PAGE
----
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Cad Saude Publica. 2006 Apr;22(4):705-18. Epub 2006 Apr 5.

Access to highly active antiretroviral therapy for injection drug users: adherence, resistance, and death.

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  • 1Center for Urban Epidemiologic Studies, New York Academy of Medicine, New York 10029, USA. dvlahov@nyam.org

Abstract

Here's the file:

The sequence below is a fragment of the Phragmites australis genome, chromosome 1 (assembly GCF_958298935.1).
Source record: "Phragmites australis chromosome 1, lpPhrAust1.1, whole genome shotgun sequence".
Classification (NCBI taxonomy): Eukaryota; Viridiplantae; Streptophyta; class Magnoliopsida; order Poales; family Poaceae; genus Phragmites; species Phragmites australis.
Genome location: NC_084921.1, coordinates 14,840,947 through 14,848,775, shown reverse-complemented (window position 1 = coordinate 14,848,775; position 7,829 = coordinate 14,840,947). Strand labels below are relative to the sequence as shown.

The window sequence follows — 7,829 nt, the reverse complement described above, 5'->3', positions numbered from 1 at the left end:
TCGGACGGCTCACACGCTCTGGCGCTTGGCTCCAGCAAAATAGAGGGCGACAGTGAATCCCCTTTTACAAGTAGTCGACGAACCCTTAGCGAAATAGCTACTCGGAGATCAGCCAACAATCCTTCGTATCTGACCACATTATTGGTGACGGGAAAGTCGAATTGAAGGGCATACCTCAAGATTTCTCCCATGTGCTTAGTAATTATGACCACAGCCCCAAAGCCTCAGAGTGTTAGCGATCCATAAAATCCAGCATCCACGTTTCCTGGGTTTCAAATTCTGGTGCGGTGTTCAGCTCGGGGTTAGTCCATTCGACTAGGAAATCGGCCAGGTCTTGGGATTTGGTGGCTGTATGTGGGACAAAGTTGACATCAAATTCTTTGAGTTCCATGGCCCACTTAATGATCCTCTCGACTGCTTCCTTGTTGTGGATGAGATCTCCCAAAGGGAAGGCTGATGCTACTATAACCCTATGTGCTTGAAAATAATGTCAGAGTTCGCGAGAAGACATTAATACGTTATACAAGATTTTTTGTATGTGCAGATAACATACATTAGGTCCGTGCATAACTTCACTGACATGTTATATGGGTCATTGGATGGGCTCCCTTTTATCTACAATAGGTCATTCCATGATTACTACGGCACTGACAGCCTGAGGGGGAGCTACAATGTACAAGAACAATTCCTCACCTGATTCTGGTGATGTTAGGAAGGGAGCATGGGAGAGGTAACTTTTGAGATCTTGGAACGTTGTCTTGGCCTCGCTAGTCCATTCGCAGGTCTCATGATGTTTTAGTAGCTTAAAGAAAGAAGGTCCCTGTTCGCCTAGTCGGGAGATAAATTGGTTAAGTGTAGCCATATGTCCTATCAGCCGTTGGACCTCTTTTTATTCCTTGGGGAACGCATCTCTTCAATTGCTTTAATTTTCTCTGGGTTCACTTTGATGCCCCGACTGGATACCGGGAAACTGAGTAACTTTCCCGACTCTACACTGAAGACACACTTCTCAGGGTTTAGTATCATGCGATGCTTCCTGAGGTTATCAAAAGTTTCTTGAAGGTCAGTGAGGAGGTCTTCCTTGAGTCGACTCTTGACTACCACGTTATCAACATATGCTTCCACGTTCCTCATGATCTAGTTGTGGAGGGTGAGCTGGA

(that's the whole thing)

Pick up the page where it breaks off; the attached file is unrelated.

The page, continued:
Injection drug users (IDUs) continue to comprise a major risk group for HIV infection throughout the world and represent the focal population for HIV epidemics in Asia and Eastern Europe/Russia. HIV prevention programs have ranged from HIV testing and counseling, education, behavioral and network interventions, drug abuse treatment, bleach disinfection of needles, needle exchange and expanded syringe access, as well as reducing transition to injection and primary substance abuse prevention. With the advent of highly active antiretroviral therapy (HAART) in 1996, dramatic clinical improvements have been seen. In addition, the treatment's impact on reducing HIV viral load (and therefore transmission by all routes) provides a stronger rationale for an expansion of the focus on prevention to emphasize early identification and treatment of HIV infected individuals. However, treatment of IDUs has many challenges including adherence, resistance and relapse to high risk behaviors, all of which impact issues of access and ultimately effectiveness of potent antiretroviral treatment. A major current challenge in addressing the HIV epidemic revolves around an appropriate approach to HIV treatment for IDUs.

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